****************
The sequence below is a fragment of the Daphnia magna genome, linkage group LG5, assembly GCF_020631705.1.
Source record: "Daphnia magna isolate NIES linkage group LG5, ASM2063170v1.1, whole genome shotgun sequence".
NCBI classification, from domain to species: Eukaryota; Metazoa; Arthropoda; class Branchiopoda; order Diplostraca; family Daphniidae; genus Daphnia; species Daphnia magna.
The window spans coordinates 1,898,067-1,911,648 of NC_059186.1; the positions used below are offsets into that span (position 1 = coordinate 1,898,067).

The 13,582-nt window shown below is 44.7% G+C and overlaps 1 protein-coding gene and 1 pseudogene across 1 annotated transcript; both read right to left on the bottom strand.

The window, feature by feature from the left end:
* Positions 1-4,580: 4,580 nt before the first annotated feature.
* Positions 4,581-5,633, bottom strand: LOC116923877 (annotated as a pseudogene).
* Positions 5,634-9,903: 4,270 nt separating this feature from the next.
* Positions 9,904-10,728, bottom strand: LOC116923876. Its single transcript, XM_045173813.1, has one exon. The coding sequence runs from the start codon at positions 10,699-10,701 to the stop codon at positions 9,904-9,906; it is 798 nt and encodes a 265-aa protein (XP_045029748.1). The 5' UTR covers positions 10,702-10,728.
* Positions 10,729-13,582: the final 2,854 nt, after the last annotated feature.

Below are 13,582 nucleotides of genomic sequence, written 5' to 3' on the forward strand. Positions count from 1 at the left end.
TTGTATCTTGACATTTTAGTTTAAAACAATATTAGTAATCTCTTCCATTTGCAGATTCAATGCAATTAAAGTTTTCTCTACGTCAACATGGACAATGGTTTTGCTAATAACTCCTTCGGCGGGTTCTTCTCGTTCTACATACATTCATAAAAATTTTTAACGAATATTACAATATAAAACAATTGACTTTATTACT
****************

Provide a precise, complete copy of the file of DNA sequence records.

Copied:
The sequence below is a fragment of the Daphnia magna genome, linkage group LG5, assembly GCF_020631705.1.
Source record: "Daphnia magna isolate NIES linkage group LG5, ASM2063170v1.1, whole genome shotgun sequence".
NCBI classification, from domain to species: Eukaryota; Metazoa; Arthropoda; class Branchiopoda; order Diplostraca; family Daphniidae; genus Daphnia; species Daphnia magna.
The window spans coordinates 1,898,067-1,911,648 of NC_059186.1; the positions used below are offsets into that span (position 1 = coordinate 1,898,067).

The 13,582-nt window shown below is 44.7% G+C and overlaps 1 protein-coding gene and 1 pseudogene across 1 annotated transcript; both read right to left on the bottom strand.

The window, feature by feature from the left end:
* Positions 1-4,580: 4,580 nt before the first annotated feature.
* Positions 4,581-5,633, bottom strand: LOC116923877 (annotated as a pseudogene).
* Positions 5,634-9,903: 4,270 nt separating this feature from the next.
* Positions 9,904-10,728, bottom strand: LOC116923876. Its single transcript, XM_045173813.1, has one exon. The coding sequence runs from the start codon at positions 10,699-10,701 to the stop codon at positions 9,904-9,906; it is 798 nt and encodes a 265-aa protein (XP_045029748.1). The 5' UTR covers positions 10,702-10,728.
* Positions 10,729-13,582: the final 2,854 nt, after the last annotated feature.

Below are 13,582 nucleotides of genomic sequence, written 5' to 3' on the forward strand. Positions count from 1 at the left end.
TTGTATCTTGACATTTTAGTTTAAAACAATATTAGTAATCTCTTCCATTTGCAGATTCAATGCAATTAAAGTTTTCTCTACGTCAACATGGACAATGGTTTTGCTAATAACTCCTTCGGCGGGTTCTTCTCGTTCTACATACATTCATAAAAATTTTTAACGAATATTACAATATAAAACAATTGACTTTATTACT